But I recommend marketers exercise caution when looking to incorporate marketing technology into their strategy. It’s still very much early days and if you’re delving into this space in the hope that these tools will solve long-standing structural or departmental inefficiencies, you should perhaps take a more inward and reflective approach to fixing those problems.
M For marketers, how can they stay relevant in this ever-shifting industry without getting sidetracked by gimmicks and buzz concepts?
JB I think you’ve got to read a lot. You’ve got to watch a lot and analyse everything that crosses your line of sight. You should be reading blogs specific to your industry as well as those spanning every facet of what you do; across your entire professional ecosystem. Staying up-to-date requires an open mind and a healthy level of curiosity. With this, I think pattern recognition is crucial – something we as humans are quite good at because we can often sense when things are about to happen.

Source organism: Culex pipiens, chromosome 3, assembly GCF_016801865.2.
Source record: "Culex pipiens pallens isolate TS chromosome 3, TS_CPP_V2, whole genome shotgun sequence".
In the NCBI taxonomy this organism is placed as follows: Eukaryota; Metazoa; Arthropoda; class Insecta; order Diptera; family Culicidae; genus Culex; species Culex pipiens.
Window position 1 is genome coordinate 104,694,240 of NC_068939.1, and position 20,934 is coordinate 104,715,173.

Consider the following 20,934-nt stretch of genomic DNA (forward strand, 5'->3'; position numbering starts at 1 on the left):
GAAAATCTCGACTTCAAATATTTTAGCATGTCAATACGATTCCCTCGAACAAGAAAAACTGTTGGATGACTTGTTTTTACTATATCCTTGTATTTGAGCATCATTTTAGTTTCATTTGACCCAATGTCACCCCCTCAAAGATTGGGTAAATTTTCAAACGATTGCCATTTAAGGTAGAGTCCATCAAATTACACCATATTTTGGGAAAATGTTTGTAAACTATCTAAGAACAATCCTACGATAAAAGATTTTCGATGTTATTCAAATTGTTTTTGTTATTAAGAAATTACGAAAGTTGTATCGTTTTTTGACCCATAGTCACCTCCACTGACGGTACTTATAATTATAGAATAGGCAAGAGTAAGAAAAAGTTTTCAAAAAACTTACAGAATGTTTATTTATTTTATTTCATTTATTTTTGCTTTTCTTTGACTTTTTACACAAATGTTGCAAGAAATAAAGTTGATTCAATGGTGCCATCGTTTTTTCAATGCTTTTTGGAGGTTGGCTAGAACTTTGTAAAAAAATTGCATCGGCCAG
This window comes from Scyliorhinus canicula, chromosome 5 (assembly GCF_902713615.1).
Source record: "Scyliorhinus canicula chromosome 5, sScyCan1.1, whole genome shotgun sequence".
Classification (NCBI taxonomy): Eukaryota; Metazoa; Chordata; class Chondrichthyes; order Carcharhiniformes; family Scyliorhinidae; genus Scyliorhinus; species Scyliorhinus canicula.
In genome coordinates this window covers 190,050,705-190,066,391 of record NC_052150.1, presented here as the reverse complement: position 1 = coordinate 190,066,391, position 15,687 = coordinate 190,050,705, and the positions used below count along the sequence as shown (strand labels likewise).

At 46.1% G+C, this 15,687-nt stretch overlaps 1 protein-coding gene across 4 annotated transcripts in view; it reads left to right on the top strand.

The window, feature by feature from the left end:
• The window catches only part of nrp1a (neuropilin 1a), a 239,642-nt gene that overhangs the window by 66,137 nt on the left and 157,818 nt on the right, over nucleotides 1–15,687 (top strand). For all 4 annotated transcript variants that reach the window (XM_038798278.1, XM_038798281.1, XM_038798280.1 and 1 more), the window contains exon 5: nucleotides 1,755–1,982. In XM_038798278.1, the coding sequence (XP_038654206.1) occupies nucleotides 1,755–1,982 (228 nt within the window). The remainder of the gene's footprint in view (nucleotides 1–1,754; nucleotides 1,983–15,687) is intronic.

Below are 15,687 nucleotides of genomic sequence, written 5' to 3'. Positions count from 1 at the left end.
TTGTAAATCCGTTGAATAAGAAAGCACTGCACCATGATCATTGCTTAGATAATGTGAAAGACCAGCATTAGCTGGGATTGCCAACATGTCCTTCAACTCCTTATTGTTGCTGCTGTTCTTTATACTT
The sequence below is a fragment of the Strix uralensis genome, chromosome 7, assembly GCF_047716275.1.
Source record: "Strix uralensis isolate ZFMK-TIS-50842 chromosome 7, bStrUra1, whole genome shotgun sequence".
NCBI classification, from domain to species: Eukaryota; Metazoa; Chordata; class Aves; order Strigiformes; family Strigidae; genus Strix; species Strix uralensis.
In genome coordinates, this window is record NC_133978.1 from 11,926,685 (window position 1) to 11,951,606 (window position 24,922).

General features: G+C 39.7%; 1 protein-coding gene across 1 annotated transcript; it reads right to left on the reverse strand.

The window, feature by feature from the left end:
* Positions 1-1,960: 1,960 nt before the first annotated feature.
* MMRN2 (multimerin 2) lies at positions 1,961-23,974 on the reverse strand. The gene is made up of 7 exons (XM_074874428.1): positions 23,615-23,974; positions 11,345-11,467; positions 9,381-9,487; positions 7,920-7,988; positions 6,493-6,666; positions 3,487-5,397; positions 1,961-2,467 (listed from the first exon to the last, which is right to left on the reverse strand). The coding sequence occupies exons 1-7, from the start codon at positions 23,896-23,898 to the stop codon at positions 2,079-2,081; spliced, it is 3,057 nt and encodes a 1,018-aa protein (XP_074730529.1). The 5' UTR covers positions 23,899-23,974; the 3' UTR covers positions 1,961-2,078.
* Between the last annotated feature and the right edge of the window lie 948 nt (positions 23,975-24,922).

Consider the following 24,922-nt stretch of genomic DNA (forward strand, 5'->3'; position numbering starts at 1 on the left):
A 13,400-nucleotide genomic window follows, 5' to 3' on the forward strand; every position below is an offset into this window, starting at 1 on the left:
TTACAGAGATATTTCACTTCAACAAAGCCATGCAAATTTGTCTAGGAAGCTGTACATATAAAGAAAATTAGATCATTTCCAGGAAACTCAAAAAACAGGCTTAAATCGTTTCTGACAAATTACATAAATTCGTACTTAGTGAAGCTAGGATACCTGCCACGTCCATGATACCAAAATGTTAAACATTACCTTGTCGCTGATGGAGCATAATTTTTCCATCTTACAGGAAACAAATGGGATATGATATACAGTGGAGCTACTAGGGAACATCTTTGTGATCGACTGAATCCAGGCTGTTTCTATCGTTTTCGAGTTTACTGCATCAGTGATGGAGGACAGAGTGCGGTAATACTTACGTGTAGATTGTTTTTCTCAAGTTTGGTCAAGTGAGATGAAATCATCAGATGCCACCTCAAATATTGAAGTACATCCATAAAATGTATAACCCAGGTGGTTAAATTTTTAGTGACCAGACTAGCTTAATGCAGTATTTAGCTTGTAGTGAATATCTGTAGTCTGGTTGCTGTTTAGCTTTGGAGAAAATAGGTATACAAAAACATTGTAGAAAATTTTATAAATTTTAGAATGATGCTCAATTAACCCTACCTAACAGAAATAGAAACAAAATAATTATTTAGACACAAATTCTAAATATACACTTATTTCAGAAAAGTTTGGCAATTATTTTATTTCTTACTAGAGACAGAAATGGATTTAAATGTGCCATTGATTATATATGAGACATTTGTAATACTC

Sometimes it’s a case of unlearning what you know. You cannot teach someone unless they’re willing to be taught. In my experience, a lot of CEOs and executives have been brought up on a diet of traditional media and traditional business processes and from the perspective of the social and digital web, this is an approach that just won’t cut it.
John Maynard Keynes said the biggest challenge isn’t accepting new ideas, it’s letting go of old ones. It’s an important lesson for all business professionals, regardless of their area of expertise – you cannot teach a closed mind.
M How often do you devote daily to reading and research?